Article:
Feinstein 'baffled' by Iran sanctions push

Feinstein 'baffled' by Iran sanctions push
© Greg Nash

A prominent Jewish Democrat endorsed President Obama's diplomacy with Iran on Friday, giving the president crucial support amid growing pushback from Congress.

Senate Intelligence Committee Chairwoman Dianne FeinsteinDianne Emiel FeinsteinOvernight Defense: Army moves to combat sexual crimes | Eight West Point cadets expelled | Democratic senators want to restrict F-35 sale to UAE A proposal to tackle congressional inside trading: Invest in the US Democratic senators seek to constrain F-35 sale to UAE MORE (D-Calif.) said she was “baffled” by her colleagues' press for more sanctions, and accused them of trying to “undermine” talks.

“I strongly oppose any attempt to increase sanctions against Iran while [international] negotiations are ongoing,” Feinstein said in a statement. “I am baffled by the insistence of some senators to undermine ... talks. I will continue to support these negotiations and oppose any new sanctions as long as we are making progress toward a genuine solution.”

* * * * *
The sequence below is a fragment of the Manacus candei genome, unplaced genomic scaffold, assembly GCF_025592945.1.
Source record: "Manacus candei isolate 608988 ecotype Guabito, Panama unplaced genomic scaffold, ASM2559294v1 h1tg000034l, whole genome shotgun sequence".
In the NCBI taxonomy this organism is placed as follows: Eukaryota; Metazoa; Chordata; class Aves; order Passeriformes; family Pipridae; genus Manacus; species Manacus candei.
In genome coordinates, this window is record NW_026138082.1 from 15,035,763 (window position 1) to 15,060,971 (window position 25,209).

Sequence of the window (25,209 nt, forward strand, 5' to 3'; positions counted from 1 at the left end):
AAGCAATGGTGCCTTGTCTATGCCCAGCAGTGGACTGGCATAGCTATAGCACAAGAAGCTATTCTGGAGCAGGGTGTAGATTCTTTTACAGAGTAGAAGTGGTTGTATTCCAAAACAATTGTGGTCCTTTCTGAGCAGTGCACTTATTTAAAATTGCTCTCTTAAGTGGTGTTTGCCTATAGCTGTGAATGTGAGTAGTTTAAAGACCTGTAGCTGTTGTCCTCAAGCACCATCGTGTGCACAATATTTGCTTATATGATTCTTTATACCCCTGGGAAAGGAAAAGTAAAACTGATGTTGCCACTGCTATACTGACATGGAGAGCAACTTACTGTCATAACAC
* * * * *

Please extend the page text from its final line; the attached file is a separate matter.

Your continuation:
The White House has been trying — and failing — to convince lawmakers to hold off on new sanctions as it pursues a diplomatic deal over Iran's nuclear program.

A growing number of lawmakers in both parties are urging the Senate to move ahead with new sanctions mirroring those the House passed by an overwhelming 400-20 vote in July.

Several Democrats have joined the call for sanctions — most recently Sen. Bob Casey (D-Pa.) — while Republicans have vowed to attach sanctions legislation to a pending defense bill if the Senate Banking panel won't pass a bill out of committee.

Feinstein echoed the administration's position that sanctions have succeeded in their purpose — bringing Iran to the negotiating table — and that adding new ones can only backfire.

“Tacking new sanctions onto the defense authorization bill or any other legislation would not lead to a better deal,” she said. “It would lead to no deal at all.”

Supporters of new sanctions say they are needed to dial up the pressure on Iran and force the country to abandon its nuclear ambitions.

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